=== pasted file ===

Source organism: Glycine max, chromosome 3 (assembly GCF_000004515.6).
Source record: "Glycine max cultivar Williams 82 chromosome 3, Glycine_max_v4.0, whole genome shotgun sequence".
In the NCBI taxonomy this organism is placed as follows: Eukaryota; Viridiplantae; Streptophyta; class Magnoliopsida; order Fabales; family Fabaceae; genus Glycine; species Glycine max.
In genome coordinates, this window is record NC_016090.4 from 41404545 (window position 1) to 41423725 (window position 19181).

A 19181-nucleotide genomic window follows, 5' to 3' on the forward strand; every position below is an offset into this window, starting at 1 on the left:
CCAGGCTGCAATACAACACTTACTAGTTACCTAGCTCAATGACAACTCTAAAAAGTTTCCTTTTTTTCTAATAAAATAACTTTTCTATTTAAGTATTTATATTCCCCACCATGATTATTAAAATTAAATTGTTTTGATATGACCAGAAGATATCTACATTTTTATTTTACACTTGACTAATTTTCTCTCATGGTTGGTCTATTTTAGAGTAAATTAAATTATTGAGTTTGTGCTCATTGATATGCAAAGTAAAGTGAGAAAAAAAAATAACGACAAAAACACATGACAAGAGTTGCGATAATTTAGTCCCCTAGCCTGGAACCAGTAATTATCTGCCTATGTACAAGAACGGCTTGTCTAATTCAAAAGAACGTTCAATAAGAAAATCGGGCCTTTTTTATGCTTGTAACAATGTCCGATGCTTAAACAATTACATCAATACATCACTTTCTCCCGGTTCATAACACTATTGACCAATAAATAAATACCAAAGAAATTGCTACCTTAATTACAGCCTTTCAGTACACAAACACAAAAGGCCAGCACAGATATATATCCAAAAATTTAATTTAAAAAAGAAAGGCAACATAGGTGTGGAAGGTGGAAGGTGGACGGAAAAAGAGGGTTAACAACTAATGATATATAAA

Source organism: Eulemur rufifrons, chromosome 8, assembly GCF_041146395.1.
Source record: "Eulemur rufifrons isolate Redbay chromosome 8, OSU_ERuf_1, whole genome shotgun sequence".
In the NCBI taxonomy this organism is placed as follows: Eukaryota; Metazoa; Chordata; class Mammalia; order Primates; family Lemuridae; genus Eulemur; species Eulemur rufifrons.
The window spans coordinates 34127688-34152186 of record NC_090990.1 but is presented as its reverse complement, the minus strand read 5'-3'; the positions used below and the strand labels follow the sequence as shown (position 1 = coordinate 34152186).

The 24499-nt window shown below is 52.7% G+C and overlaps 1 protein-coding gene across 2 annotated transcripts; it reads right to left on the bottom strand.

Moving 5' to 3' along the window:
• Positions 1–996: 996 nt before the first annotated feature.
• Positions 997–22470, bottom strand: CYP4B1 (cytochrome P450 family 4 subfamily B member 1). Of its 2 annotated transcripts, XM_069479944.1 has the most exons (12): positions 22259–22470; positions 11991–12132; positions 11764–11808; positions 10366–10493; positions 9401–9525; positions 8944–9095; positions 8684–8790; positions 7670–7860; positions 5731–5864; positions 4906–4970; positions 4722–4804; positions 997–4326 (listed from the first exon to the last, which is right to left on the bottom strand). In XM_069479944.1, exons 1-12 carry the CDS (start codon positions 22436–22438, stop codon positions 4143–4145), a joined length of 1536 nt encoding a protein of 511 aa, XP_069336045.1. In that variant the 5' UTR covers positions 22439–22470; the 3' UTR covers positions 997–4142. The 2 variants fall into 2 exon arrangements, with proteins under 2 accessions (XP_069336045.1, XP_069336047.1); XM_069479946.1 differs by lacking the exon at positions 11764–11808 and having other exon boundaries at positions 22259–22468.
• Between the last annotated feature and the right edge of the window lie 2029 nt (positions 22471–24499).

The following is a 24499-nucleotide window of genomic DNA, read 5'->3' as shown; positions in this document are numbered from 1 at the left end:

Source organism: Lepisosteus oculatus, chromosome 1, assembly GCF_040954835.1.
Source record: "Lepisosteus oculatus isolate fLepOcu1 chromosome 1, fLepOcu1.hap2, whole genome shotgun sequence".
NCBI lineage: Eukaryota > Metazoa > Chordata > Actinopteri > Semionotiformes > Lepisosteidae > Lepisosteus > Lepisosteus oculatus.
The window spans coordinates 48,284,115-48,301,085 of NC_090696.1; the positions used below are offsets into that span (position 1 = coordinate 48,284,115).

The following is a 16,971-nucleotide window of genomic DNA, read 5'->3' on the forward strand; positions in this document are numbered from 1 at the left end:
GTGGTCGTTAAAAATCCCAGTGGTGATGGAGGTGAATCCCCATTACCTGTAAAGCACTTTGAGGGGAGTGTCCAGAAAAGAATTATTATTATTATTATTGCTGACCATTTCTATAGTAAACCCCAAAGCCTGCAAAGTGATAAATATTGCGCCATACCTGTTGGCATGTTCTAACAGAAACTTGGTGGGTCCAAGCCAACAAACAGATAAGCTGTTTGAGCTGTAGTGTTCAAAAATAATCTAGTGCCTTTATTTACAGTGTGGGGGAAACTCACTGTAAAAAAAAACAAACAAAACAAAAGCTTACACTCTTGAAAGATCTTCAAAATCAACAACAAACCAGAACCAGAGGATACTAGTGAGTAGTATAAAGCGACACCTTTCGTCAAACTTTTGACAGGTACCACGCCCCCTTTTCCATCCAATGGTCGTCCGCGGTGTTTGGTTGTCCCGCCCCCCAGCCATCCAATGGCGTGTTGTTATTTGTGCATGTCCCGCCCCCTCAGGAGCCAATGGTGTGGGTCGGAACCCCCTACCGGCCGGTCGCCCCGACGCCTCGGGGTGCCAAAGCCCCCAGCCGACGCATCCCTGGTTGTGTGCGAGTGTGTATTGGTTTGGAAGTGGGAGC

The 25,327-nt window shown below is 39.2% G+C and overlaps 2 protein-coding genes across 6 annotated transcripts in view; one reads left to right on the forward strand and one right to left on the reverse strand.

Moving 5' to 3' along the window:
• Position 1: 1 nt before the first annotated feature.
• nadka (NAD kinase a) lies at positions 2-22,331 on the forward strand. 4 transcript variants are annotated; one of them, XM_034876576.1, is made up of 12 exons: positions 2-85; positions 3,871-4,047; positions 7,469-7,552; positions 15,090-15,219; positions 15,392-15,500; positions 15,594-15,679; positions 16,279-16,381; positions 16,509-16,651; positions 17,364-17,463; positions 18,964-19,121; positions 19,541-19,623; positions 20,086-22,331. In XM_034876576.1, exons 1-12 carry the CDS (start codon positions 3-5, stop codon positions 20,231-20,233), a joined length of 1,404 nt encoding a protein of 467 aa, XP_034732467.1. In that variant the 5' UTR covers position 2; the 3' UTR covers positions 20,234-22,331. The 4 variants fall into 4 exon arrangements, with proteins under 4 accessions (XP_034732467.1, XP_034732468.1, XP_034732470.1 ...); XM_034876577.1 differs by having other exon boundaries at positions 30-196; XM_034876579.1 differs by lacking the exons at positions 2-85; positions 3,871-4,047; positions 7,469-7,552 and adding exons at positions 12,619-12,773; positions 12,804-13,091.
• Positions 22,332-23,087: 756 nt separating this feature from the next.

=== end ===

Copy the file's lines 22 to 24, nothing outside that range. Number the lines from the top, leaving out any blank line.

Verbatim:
GTGGTCGTTAAAAATCCCAGTGGTGATGGAGGTGAATCCCCATTACCTGTAAAGCACTTTGAGGGGAGTGTCCAGAAAAGAATTATTATTATTATTATTGCTGACCATTTCTATAGTAAACCCCAAAGCCTGCAAAGTGATAAATATTGCGCCATACCTGTTGGCATGTTCTAACAGAAACTTGGTGGGTCCAAGCCAACAAACAGATAAGCTGTTTGAGCTGTAGTGTTCAAAAATAATCTAGTGCCTTTATTTACAGTGTGGGGGAAACTCACTGTAAAAAAAAACAAACAAAACAAAAGCTTACACTCTTGAAAGATCTTCAAAATCAACAACAAACCAGAACCAGAGGATACTAGTGAGTAGTATAAAGCGACACCTTTCGTCAAACTTTTGACAGGTACCACGCCCCCTTTTCCATCCAATGGTCGTCCGCGGTGTTTGGTTGTCCCGCCCCCCAGCCATCCAATGGCGTGTTGTTATTTGTGCATGTCCCGCCCCCTCAGGAGCCAATGGTGTGGGTCGGAACCCCCTACCGGCCGGTCGCCCCGACGCCTCGGGGTGCCAAAGCCCCCAGCCGACGCATCCCTGGTTGTGTGCGAGTGTGTATTGGTTTGGAAGTGGGAGC

The 25,327-nt window shown below is 39.2% G+C and overlaps 2 protein-coding genes across 6 annotated transcripts in view; one reads left to right on the forward strand and one right to left on the reverse strand.

Moving 5' to 3' along the window: